Writing in a state of fear
"There is no significance to being a journalist in Sweden or Finland," said Can Dundar, the former editor-in-chief of Cumhuriyet, the Turkish newspaper in President Recep Erdogan's crosshairs. "But it's significant in Turkey. Anyone can pursue journalism in normal times. Now is the time for true journalists to show what they can do."
Dundar's statement is one all reporters can get behind. Whereas there were hopeful stories to report prior to the 2013 Gezi Park protests, now our reporting is mostly about crises.
Since the 2013 protests, we have been reporting on the gigantic corruption scandal revolving around the struggle between Erdogan and his former crony and now enemy, Fethullah Gulen. We have been enduring an ongoing wave of terrorism by alleged jihadists from the so-called Islamic State, as well as the Kurdish worker's party, the PKK. We have witnessed the end of the peace process between Ankara and the Kurds alongside the jailing of democratically elected Kurdish representatives. We have experienced a coup attempt and the unending purge sparked by its failure. In no other Western country are there as many journalists in jail as there are in Turkey. Turkish reporters are arrested and detained and media outlets closed, on an almost daily basis.
The government sees everything
Journalists working in Turkey are constantly monitored by the government. It is also keenly aware what foreign correspondents are saying. Everything is read, watched and listened in on. When Erdogan became prime minister in 2003, Reporters without Borders ranked Turkey as 116 out of 180 countries on its list of press freedom.
Now Turkey has slipped down to place 151. In 2015 alone, 774 journalists were fired for their unfavourable reporting, according to the Turkish social-democratic opposition party, the CHP. The state has become even more repressive since the July 15 coup attempt, arresting more than 140 critical journalists. Reporters Without Borders has called Erdogan an "enemy of press freedom."
The government is increasingly selective about who is and is not allowed to report. Foreign correspondents are also under more pressure, facing difficulty entering the country, harried or denied press credentials from the responsible government authority. No work permit is issued without journalists obtaining a little yellow plastic accreditation card. The difficulty in obtaining this card, issued by the Turkish Directorate General of Press and Information, has meant that many foreign reporters have been forced to leave.
Beset by fear
President Erdogan is not bothered by external criticism. "It doesn't matter to me if they call me a dictator or anything else. It goes in one ear and out the other," he said recently. This has been seen as further evidence of his growing authoritarianism. He has succeeded in turning Turkey into a state of fear. Even children can find themselves behind bars for posting critical comments on Facebook.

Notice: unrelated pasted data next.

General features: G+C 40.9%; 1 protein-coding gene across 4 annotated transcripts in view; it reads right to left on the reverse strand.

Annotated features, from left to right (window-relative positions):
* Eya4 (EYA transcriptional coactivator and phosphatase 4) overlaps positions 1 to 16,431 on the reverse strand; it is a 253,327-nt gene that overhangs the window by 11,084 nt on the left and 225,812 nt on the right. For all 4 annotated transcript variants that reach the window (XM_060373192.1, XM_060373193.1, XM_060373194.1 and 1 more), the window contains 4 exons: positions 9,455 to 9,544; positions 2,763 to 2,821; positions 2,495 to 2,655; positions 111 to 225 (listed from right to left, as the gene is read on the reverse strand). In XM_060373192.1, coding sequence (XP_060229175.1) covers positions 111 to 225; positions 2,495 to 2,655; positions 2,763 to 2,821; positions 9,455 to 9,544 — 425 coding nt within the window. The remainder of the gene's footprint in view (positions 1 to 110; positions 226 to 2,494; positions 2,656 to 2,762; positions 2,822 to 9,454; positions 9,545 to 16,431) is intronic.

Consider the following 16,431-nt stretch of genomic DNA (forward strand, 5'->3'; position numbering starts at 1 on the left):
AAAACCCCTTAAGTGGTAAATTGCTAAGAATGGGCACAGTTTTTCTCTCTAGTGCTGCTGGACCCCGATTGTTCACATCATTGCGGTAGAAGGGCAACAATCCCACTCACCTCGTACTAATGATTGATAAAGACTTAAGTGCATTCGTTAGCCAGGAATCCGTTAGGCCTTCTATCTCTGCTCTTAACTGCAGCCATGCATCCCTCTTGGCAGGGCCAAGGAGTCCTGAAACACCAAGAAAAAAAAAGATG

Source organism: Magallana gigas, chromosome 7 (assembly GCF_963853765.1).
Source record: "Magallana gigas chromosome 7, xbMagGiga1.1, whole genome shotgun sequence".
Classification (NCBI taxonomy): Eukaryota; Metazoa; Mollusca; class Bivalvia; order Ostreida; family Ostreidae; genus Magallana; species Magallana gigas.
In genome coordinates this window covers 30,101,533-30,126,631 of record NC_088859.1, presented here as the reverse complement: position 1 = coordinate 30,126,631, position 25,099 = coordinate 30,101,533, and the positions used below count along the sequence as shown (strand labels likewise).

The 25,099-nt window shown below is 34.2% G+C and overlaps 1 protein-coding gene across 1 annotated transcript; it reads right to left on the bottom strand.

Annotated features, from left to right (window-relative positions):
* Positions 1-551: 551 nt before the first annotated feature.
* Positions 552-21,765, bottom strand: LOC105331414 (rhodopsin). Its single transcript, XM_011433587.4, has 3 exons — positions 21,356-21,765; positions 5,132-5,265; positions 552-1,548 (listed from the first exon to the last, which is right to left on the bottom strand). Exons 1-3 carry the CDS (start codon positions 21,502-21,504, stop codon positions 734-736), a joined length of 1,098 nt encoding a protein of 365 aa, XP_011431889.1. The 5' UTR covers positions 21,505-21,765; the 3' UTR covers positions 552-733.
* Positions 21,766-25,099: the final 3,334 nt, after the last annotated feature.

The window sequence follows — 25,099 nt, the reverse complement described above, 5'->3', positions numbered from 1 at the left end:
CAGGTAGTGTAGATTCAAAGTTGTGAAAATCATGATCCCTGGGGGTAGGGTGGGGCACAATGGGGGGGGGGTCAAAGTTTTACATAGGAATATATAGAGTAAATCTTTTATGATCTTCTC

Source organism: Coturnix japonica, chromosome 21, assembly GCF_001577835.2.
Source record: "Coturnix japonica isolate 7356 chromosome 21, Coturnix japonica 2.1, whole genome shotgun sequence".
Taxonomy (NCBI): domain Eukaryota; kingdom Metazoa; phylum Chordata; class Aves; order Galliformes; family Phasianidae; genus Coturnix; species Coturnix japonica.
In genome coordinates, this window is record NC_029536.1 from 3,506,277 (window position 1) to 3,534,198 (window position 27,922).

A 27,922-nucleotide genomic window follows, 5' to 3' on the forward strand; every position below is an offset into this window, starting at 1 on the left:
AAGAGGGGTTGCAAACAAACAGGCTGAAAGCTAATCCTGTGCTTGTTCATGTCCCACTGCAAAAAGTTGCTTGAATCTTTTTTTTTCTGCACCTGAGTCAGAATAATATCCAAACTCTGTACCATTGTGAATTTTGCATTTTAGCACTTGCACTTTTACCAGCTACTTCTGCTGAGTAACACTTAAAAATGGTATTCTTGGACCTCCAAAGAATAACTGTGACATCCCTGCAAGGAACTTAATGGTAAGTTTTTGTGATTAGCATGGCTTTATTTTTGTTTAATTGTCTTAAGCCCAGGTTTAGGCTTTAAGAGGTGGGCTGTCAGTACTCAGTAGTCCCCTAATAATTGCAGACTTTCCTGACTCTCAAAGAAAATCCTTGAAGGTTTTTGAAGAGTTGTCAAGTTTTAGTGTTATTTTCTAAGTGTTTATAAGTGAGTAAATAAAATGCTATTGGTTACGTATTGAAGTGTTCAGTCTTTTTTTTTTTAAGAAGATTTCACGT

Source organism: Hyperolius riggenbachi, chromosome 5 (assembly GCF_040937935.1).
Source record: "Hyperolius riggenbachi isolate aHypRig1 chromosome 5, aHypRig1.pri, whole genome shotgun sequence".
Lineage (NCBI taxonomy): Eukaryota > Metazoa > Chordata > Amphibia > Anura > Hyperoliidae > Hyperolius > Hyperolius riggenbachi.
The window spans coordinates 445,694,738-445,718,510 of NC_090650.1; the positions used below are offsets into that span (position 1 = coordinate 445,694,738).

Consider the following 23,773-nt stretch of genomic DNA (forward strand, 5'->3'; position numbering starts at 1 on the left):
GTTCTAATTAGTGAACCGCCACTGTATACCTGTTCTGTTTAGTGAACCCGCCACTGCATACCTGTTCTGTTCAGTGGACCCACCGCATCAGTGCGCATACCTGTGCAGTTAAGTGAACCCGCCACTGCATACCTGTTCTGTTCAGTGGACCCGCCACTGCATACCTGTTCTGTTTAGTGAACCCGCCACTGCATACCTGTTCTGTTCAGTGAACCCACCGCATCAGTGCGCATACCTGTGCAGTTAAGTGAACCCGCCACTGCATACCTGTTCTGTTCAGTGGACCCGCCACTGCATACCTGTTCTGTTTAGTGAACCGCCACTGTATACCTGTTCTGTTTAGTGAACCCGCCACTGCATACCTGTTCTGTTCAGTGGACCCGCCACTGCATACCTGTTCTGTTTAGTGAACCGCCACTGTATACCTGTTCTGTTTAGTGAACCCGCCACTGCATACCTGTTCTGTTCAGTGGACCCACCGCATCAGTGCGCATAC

Turkey is becoming a country where books that are critical of the government are banned from bookshops. And while the government announces useless measures against terrorism, people are living in fear of attacks by the IS . Turkey was put as number 135 out of 162 on a list of most peaceful countries by the Global Peace Index in 2015.
Erdogan's core supporters, mainly religious conservatives, do not see any of the negative headlines because Erdogan controls most of the media and they like his rhetoric, in which he labels people as enemies. They want to be a part of Erdogan's hyper-centralised system that fills public institutions with his sympathisers. They laud him whenever he denounces the foreign press as "agents" and "spies."
There is no hope here
"You have been producing untruthful news for days," said Erdogan, berating the press to thousands of his supporters in Istanbul in 2013. "You have shown the world a different Turkey, but you are left
alone with your lies. This nation is not the nation you have presented to the world." His followers cheered him as they always do at such events, chanting: "Let them crush us."
Since then, many journalists have been crushed: fired, arrested and threatened. These are times where it really means something to work as a journalist in Turkey. It is just not so easy at the moment to find any optimistic stories to write.
© Deutsche Welle 2016
Cigdem Akyol, 38, is a German journalist with Turkish-Kurdish roots. Her parents came as guest workers to Germany in 1973. She lives in Istanbul.